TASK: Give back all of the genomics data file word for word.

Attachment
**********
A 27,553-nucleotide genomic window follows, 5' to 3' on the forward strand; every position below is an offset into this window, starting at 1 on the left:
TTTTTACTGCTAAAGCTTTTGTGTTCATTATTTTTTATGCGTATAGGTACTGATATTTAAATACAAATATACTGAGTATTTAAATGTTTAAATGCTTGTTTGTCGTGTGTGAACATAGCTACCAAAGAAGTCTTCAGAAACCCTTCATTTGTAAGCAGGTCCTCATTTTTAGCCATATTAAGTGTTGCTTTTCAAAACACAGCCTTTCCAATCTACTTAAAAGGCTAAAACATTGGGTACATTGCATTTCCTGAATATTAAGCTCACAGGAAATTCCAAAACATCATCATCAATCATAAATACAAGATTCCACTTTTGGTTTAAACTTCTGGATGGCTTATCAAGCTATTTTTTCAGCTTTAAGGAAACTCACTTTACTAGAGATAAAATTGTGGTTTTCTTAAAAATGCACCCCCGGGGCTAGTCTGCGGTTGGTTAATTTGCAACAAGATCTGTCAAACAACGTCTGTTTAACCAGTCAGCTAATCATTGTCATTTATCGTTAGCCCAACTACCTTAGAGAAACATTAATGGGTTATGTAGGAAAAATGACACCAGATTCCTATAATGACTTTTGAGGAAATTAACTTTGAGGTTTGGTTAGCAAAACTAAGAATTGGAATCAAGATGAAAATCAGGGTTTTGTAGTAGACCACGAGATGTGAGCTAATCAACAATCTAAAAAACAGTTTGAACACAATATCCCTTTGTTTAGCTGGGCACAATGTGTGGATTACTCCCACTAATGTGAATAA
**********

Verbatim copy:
A 27,553-nucleotide genomic window follows, 5' to 3' on the forward strand; every position below is an offset into this window, starting at 1 on the left:
TTTTTACTGCTAAAGCTTTTGTGTTCATTATTTTTTATGCGTATAGGTACTGATATTTAAATACAAATATACTGAGTATTTAAATGTTTAAATGCTTGTTTGTCGTGTGTGAACATAGCTACCAAAGAAGTCTTCAGAAACCCTTCATTTGTAAGCAGGTCCTCATTTTTAGCCATATTAAGTGTTGCTTTTCAAAACACAGCCTTTCCAATCTACTTAAAAGGCTAAAACATTGGGTACATTGCATTTCCTGAATATTAAGCTCACAGGAAATTCCAAAACATCATCATCAATCATAAATACAAGATTCCACTTTTGGTTTAAACTTCTGGATGGCTTATCAAGCTATTTTTTCAGCTTTAAGGAAACTCACTTTACTAGAGATAAAATTGTGGTTTTCTTAAAAATGCACCCCCGGGGCTAGTCTGCGGTTGGTTAATTTGCAACAAGATCTGTCAAACAACGTCTGTTTAACCAGTCAGCTAATCATTGTCATTTATCGTTAGCCCAACTACCTTAGAGAAACATTAATGGGTTATGTAGGAAAAATGACACCAGATTCCTATAATGACTTTTGAGGAAATTAACTTTGAGGTTTGGTTAGCAAAACTAAGAATTGGAATCAAGATGAAAATCAGGGTTTTGTAGTAGACCACGAGATGTGAGCTAATCAACAATCTAAAAAACAGTTTGAACACAATATCCCTTTGTTTAGCTGGGCACAATGTGTGGATTACTCCCACTAATGTGAATAA